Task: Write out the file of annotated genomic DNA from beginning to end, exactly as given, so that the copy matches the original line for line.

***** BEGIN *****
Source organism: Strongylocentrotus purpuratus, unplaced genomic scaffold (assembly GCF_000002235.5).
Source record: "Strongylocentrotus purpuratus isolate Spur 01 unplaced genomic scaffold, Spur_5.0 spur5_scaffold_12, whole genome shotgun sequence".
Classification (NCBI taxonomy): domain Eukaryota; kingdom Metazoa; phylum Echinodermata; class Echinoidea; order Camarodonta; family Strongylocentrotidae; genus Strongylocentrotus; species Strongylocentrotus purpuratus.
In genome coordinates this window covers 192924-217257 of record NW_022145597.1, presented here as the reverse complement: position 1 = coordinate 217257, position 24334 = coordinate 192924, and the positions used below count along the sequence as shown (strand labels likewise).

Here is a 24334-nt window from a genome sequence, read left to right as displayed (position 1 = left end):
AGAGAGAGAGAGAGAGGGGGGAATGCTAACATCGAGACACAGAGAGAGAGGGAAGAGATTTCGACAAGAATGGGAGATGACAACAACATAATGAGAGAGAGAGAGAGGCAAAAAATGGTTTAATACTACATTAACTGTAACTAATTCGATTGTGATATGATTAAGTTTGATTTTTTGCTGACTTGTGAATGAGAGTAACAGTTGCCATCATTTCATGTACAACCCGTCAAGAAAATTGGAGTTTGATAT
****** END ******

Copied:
Source organism: Strongylocentrotus purpuratus, unplaced genomic scaffold (assembly GCF_000002235.5).
Source record: "Strongylocentrotus purpuratus isolate Spur 01 unplaced genomic scaffold, Spur_5.0 spur5_scaffold_12, whole genome shotgun sequence".
Classification (NCBI taxonomy): domain Eukaryota; kingdom Metazoa; phylum Echinodermata; class Echinoidea; order Camarodonta; family Strongylocentrotidae; genus Strongylocentrotus; species Strongylocentrotus purpuratus.
In genome coordinates this window covers 192924-217257 of record NW_022145597.1, presented here as the reverse complement: position 1 = coordinate 217257, position 24334 = coordinate 192924, and the positions used below count along the sequence as shown (strand labels likewise).

Here is a 24334-nt window from a genome sequence, read left to right as displayed (position 1 = left end):
AGAGAGAGAGAGAGAGGGGGGAATGCTAACATCGAGACACAGAGAGAGAGGGAAGAGATTTCGACAAGAATGGGAGATGACAACAACATAATGAGAGAGAGAGAGAGGCAAAAAATGGTTTAATACTACATTAACTGTAACTAATTCGATTGTGATATGATTAAGTTTGATTTTTTGCTGACTTGTGAATGAGAGTAACAGTTGCCATCATTTCATGTACAACCCGTCAAGAAAATTGGAGTTTGATAT